As described in “Item 9A Controls and Procedures” of the Form 10-K filed with SEC on February 28, 2017, management concluded a control deficiency that represents a material weakness was not remediated at December 31, 2016. A material weakness is a deficiency, or a combination of deficiencies, in internal control over financial reporting, such that there is a reasonable possibility that a material misstatement of our annual or interim financial statements will not be prevented or detected on a timely basis. As a result of the unremediated material weaknesses, management has concluded that we did not maintain effective internal control over financial reporting as of December 31, 2016. Although management has since implemented new controls and process to remediate the material weakness, we do not believe these new controls have been in place for sufficient time for management to conclude the material weakness has been fully remediated at June 30, 2017.

 

We continue to refine and implement our remediation plan to address the material weakness. If our remediation efforts are insufficient or if additional material weaknesses in our internal control over financial reporting are discovered or occur in the future, our consolidated financial statements may contain material misstatements and we could be required to restate our financial results, which could materially and adversely affect our business, results of operations and financial condition, restrict our ability to access the capital markets, require us to expend significant resources to correct the material weakness, subject us to fines, penalties or judgments, harm our reputation or otherwise cause a decline in investor confidence.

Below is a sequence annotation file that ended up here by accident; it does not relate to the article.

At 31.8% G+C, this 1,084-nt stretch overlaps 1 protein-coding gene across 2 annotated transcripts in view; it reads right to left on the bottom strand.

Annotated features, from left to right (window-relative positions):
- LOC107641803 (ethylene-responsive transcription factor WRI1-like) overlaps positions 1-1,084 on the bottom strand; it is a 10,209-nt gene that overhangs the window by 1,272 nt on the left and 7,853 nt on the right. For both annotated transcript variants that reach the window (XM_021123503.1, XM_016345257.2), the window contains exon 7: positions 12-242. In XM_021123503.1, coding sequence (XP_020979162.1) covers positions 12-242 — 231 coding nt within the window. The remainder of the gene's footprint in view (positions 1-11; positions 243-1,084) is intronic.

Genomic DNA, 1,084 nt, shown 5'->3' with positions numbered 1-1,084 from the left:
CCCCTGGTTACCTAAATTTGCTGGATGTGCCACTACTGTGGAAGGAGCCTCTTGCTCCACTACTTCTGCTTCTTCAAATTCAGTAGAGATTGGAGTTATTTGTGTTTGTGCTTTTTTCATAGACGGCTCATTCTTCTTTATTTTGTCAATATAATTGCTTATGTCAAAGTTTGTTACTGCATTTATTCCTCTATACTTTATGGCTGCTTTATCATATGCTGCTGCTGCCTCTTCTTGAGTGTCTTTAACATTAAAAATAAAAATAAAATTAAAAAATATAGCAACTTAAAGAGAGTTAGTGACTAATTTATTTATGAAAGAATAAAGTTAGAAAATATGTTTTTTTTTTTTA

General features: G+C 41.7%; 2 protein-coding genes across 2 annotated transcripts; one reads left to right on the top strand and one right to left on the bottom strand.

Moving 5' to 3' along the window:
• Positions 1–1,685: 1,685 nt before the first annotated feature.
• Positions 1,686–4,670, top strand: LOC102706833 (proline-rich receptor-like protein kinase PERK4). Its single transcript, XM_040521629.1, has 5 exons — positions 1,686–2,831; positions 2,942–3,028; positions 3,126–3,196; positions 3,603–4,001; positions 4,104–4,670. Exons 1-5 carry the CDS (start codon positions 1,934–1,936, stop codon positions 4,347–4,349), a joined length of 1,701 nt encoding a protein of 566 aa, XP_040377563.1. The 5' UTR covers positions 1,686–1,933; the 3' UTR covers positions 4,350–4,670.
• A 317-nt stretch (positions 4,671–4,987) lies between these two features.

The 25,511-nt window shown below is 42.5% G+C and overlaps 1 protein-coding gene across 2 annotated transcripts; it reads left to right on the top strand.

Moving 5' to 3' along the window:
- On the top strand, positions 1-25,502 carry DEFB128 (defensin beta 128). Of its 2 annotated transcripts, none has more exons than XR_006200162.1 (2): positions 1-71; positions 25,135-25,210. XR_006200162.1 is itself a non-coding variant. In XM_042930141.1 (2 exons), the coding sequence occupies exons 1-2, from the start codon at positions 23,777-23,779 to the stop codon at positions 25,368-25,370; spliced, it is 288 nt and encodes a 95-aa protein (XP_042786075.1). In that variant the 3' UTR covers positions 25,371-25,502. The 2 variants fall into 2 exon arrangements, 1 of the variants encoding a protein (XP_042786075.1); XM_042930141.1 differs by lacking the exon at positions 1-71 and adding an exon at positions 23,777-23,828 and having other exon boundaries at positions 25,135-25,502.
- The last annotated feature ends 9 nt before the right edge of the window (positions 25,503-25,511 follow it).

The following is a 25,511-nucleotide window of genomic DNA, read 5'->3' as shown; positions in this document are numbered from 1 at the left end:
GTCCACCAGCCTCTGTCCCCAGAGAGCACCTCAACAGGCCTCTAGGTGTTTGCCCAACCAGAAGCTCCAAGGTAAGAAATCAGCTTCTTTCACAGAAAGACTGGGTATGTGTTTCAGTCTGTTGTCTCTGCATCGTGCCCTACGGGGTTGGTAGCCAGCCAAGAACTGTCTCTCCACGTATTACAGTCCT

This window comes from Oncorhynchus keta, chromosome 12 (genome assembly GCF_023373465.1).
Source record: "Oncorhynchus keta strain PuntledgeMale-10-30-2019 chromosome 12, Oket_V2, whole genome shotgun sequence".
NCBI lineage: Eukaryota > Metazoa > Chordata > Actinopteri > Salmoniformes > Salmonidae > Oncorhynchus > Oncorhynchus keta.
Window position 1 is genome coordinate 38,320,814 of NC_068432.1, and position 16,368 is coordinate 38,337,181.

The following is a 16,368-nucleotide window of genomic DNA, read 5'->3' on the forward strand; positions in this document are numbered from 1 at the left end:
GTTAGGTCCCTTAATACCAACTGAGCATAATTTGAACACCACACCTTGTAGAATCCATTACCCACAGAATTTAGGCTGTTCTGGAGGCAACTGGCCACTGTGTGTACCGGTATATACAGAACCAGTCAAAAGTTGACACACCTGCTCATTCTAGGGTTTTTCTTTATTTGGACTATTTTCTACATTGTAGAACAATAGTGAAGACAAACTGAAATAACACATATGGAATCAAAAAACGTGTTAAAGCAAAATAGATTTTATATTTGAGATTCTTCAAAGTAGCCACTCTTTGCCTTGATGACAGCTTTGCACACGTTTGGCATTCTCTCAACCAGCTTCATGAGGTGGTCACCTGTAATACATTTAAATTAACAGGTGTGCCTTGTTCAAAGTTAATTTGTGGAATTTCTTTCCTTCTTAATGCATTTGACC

As far as we can tell, INVA has had no such internal control problems. Buyer (of LGND) beware...

 

DISCLOSURE: Short LGND.